For FASH455 students: Please share your reflections on the video regarding the free trade debate. You can focus on analyzing 1-2 specific debates raised in the video (e.g., comparing the arguments from both sides) and then share your thoughts. Please do not simply state your “opinion,” but use examples, statistics, or trade theories we learned to support your viewpoint.
Further reading: Is Free Trade Worth the Cost?
30 thoughts on “Is Free Trade Worth the Cost? (Video discussion)”
Those who don’t support free trade often remind us of the jobs lost and areas, even entire towns, affected by the closing of companies no longer able to compete with imports or by factories that are moved overseas. This is true and, of course, unfortunate. However, those who support free trade say things would be worse without free trade. They point out that trading has actually created new jobs (20% of jobs are related to international trade), but restricting trade can cause job loss in the long run by increasing prices (1000 jobs gained from steel and aluminum production vs 75,000 industrial jobs lost when steel prices rose). Supporters also point out other benefits of trade: the country’s increased growth and wealth, increased incomes, high quality goods, and lower prices from competition. I think free trade has become a necessity in today’s world. Not all countries have the resources to produce all they need, or to produce it well. Some countries will not have an absolute advantage in producing goods. International trade allows countries to specialize in the products that they have a comparative advantage, or less of a disadvantage, in (comparative advantage trade theory). Countries that are capital-intensive are freed up to invest in machinery and technology to produce certain goods (in T&A industry, textiles) when countries that are labor-intensive produce other non-high technology and machinery goods (in T&A industry, apparel). Then they can trade: capital-intensive goods for labor-intensive goods (factor proportions theory). I think the real question is not ‘is free trade worth the cost?’ I think some questions we need to consider are questions such as ‘who should we trade with?’, ‘to what extent do we trade?’, ‘who/where/what should we invest in?’, ‘are countries we are trading with allowing everyone in their country to benefit?’, and ‘does increased income from trading come at a cost in some countries?’. When we are considering international trade, we should take into consideration political, social, and environmental concerns.
As stated in the video, in the last 70 years the world has seen an explosion in international trade and during that same time the world has become 10x wealthier. International and free trade has definitely helped countries in becoming wealthier during these times. Free trade has increased incomes around the world by nearly 25% since 1990 and by 50% in the poorest parts of the world and in the US about 1 in 5 jobs has some relation to international trade free trade. This alone shows the benefits from trade in this industry. Trade allows companies to benefit from lower costs and better products by allowing countries to do what they do best and trade within all of those. However, there are winners and losers with this. More foreign competition can drive companies out of business. This happened in the beginning with the U.S when we started trade with China and some parts of the nation lost factories and jobs. Moving on and looking at the issue with tariffs and taxes, not everyone benefits and it is more likely to impose a heavy burden on lower income households. However, with the benefits and costs through everything weighed, there are more benefits to free trade than to none. It creates a great number of jobs throughout the world, forms relationships with different countries, and creates better products for a cheaper price compared to if one country were to make it without having the expertise. To answer the video’s question “is free trade worth the cost?”, it is worth the cost because of the outweigh of the benefits. Some of the negative costs can be cut down through rules and etc. to better help people caught dealing with these.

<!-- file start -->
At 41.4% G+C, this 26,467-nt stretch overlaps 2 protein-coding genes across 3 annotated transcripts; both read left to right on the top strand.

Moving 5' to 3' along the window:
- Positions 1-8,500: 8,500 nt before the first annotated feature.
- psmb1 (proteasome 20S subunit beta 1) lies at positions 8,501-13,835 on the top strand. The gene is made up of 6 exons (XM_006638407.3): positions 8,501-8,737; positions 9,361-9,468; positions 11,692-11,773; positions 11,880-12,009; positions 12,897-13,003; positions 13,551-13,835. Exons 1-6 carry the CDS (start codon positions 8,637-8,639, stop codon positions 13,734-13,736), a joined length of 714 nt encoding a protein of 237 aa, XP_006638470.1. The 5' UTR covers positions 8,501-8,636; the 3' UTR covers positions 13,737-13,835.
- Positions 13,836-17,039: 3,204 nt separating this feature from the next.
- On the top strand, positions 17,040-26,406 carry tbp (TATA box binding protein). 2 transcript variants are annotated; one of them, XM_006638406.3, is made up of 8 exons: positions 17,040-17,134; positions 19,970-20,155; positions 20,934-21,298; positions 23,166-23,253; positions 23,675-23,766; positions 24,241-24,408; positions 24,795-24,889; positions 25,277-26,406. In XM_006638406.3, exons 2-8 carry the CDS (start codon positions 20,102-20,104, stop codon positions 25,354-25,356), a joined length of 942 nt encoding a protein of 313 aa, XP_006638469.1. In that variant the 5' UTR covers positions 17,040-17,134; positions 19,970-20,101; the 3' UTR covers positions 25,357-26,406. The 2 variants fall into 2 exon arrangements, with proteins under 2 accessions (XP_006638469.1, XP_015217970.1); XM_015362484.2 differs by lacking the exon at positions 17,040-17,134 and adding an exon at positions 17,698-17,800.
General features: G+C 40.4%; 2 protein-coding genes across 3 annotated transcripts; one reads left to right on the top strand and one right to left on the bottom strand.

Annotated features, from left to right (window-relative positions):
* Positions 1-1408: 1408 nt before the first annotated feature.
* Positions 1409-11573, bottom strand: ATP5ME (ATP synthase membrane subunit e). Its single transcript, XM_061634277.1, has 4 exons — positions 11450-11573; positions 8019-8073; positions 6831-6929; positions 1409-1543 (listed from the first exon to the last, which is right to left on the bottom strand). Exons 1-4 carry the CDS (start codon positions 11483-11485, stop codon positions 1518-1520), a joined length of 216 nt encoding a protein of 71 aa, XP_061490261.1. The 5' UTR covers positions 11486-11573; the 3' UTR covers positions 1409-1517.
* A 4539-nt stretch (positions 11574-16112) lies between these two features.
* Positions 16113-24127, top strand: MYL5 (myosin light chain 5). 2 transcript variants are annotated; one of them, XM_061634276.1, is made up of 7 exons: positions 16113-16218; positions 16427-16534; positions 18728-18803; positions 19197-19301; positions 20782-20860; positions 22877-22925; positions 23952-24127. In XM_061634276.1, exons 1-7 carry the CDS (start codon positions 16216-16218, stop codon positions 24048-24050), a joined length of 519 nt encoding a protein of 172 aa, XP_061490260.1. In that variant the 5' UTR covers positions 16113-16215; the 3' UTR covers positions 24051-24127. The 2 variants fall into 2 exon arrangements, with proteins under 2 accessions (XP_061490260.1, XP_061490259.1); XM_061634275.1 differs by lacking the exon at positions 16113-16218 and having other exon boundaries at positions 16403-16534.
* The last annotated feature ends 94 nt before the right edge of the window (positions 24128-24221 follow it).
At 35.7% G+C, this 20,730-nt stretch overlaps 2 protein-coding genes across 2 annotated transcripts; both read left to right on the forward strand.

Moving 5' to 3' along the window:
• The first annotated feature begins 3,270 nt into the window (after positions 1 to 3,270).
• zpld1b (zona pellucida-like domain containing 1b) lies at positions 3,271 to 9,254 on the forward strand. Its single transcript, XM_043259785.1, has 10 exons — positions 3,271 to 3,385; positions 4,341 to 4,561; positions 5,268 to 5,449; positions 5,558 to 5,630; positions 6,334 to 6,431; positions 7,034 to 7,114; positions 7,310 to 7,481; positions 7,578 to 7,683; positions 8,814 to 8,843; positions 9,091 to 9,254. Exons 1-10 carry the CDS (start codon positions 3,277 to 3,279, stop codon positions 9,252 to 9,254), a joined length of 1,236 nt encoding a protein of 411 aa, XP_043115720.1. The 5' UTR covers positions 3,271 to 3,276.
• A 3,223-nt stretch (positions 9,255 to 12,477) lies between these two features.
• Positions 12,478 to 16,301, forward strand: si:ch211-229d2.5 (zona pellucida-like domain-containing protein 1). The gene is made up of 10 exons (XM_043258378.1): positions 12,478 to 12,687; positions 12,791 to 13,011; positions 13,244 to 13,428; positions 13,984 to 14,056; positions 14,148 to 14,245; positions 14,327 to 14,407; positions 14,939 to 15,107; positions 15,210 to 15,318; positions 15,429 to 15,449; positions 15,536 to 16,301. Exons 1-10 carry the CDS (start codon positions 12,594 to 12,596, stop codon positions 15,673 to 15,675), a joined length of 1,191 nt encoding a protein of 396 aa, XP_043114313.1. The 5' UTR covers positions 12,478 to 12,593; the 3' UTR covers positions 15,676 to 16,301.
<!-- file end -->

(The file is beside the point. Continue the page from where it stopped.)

Since 1990, free trade has raised earnings globally whether it be in the poorest regions or wealthiest regions. In the US, 1 in 5 jobs are related to free trade in foreign goods and services. That by itself demonstrates the merits of trading in this sector. In most cases, trade enables nations reduced costs and better products for businesses, But with this we learn in trade there are both winners and losers as Increased international competition may force companies to close their doors. Free trade is a huge debate, but I think it can be worth the cost. With every negative there is a positive and I think that free trade has demonstrated success and proven to be beneficial in many scenerios, one being as jobs. Though I think it is worth it, I definitely think there are very possible changes that can be made to enhance it. Hopefully there can be a solution to lower tariffs or work of adjusting a cost to benefit more in the future.